Admit it. You are guilty of stereotyping. We all are. Generalizations are just human nature. We make them, and they are frequently reinforced, because there is usually a grain of truth somewhere. Stereotypes aren't always such a bad thing, but of course they can be. I think as long as you are aware that you are stereotyping and realize that they are generalizations, not facts, it's not a problem.
We also all fit into someone else's stereotypes, too, even if we don't see ourselves as part of the same group other people do. Usually, we know we belong to a "type," and we seek out other people of the same group. It helps narrow down the billions of people in the world to a manageable number, so we can find like-minded people who we are more likely to agree with or get along with.
But no one fits into on profile perfectly. Personally, I break a lot of the generalizations people make about me.
I'm a vegetarian, but I don't like animals. Really. Keep them away from me, please. And don't ask me for money supporting animal rescue or no-kill shelters. Or assume that I belong to PETA.
Obviously, animal abuse is wrong and horrible, and the people who abuse them should be arrested and prosecuted. I'm totally on board with that. BUT, when there are so many HUMAN rights being violated, trampled, or ignored right here in the USA, I really don't care how many unwanted kittens are being euthanized. When kids in this country are going to bed hungry every night, I have no real compassion for dogs who need thousands of dollars worth of surgery so they can survive with just three legs and one eye. Don't like the way animals are being treated when they are raised for food? Stop eating meat; but don't expect me to get teary-eyed over the factory chicken photos.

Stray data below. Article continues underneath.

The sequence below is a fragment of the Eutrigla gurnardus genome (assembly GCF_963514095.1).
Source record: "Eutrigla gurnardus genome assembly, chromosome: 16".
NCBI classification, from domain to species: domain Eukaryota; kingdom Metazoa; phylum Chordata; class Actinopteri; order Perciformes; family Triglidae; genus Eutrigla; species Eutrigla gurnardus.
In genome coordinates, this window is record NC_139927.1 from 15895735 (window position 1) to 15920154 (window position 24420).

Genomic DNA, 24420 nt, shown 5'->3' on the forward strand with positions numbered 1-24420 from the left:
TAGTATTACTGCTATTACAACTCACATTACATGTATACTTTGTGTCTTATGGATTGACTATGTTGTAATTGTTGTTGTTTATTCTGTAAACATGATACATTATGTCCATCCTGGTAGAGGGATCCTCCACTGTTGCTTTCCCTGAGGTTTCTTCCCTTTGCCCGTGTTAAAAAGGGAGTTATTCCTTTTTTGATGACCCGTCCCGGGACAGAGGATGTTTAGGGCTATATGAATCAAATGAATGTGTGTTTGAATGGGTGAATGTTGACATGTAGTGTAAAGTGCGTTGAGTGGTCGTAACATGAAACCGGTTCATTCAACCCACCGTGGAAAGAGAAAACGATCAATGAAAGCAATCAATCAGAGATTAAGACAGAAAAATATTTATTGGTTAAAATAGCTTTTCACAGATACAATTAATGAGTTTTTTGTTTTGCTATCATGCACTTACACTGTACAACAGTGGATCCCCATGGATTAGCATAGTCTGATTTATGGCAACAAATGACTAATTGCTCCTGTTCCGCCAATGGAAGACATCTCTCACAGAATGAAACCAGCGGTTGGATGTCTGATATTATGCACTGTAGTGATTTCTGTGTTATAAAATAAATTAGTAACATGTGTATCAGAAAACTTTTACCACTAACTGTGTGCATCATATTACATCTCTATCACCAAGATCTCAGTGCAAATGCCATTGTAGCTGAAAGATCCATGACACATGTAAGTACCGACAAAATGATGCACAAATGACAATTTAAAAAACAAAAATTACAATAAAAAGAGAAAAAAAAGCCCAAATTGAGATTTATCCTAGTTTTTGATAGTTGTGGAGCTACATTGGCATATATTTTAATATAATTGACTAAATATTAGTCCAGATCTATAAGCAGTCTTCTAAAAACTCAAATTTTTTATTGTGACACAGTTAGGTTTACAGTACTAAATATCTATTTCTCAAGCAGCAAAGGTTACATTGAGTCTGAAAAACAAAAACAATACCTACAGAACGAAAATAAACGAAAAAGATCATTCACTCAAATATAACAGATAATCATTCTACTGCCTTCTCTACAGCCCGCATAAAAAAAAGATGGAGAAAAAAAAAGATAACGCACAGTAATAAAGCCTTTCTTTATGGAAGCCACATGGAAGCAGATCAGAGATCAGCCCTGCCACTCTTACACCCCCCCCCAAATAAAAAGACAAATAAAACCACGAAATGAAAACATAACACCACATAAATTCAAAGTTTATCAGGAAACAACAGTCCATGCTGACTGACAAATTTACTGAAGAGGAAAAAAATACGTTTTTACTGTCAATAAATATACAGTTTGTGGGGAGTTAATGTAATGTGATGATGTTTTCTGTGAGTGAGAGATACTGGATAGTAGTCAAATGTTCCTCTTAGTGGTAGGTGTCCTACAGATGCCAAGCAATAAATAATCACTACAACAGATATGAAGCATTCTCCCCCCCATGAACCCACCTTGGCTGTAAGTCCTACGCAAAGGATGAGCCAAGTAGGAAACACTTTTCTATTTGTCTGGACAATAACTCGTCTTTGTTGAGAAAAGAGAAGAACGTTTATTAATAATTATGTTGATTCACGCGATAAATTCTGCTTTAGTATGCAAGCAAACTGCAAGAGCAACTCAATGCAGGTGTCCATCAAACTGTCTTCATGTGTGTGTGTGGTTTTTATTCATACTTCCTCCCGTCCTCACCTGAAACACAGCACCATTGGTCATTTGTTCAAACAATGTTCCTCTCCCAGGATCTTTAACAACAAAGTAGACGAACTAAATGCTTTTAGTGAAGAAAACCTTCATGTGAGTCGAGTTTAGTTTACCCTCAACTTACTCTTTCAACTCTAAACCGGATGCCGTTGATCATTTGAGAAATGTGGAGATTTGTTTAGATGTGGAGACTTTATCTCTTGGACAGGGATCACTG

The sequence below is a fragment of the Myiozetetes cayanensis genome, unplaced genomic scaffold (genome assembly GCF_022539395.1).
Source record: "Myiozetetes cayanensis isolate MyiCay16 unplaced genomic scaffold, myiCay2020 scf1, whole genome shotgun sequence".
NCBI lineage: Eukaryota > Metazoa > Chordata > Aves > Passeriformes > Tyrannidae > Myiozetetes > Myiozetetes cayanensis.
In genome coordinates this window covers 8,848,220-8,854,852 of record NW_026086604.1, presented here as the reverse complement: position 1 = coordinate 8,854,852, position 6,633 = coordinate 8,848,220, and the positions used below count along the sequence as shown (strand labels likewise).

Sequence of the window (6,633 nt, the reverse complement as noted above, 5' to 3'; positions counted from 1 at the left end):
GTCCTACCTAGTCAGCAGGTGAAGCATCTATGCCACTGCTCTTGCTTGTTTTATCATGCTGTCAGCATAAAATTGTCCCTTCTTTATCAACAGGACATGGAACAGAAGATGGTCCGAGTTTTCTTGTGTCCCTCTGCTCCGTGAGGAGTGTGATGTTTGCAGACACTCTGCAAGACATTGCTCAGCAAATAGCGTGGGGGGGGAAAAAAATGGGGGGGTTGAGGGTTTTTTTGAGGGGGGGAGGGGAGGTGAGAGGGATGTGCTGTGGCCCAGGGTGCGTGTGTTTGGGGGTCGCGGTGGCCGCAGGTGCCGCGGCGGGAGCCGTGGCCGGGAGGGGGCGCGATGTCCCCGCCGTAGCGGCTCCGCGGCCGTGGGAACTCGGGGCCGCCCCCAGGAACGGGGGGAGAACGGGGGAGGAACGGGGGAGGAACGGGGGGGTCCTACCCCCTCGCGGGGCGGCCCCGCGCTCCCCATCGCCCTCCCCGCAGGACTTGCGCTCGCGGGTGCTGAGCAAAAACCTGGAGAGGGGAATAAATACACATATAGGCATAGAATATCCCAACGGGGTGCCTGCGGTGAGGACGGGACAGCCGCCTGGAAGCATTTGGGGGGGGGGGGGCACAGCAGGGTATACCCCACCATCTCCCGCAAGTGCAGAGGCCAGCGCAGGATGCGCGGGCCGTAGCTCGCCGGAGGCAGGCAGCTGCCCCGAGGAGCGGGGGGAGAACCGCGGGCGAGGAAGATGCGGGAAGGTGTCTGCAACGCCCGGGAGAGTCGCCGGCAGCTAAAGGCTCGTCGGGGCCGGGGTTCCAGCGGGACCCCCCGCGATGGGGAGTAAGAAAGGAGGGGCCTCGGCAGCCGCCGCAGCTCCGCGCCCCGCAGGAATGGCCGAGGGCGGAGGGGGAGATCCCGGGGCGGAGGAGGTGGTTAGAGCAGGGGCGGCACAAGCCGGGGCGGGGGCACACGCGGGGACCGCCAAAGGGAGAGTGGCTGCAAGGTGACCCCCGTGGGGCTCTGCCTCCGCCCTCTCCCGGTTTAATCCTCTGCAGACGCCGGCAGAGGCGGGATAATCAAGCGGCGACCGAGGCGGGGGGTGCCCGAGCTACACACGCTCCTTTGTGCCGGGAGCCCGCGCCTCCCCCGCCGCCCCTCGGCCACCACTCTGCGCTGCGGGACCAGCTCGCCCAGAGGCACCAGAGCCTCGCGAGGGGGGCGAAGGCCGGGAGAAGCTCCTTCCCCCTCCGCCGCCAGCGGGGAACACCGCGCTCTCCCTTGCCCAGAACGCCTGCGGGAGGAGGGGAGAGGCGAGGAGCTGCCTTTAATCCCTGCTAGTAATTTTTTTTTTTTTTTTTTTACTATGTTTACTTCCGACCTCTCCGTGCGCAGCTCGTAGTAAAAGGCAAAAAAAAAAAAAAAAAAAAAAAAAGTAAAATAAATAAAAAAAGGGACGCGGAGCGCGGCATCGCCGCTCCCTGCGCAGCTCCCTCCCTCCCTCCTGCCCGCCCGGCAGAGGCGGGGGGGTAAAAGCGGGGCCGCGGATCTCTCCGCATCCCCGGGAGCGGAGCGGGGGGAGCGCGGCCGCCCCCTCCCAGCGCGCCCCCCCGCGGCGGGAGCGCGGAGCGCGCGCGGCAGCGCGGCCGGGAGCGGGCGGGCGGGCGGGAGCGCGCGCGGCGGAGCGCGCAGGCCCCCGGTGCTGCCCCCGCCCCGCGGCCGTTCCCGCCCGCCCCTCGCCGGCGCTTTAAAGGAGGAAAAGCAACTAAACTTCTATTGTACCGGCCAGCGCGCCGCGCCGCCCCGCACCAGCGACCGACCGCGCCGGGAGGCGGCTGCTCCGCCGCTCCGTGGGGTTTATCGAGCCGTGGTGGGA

I am glad that there are people who are responsible pet owners, and who help rescue otherwise healthy but unwanted animals...but don't assume that just because I don't eat animals that I am one of those people.
Not to brag, but I'm really pretty smart. I have an above average IQ, and I'm well read. But I have actually had the following conversation:
Me: Ugh, I don't want to read more Shakespeare.
High School Classmate: Why not? I mean, I don't want to either, but that's because I don't understand any of it.
Me: Oh, I understand it. I just don't LIKE it.
HSC: But you're so SMART!
Me: Yeah, I'm smart enough to know I don't like Shakespeare!
I'm also lousy with computers, reading poetry makes me sleepy, and I stopped taking math and science by senior year of high school, because physics is booooring. I did well in school, but it was a means to an end; I never particularly enjoyed it.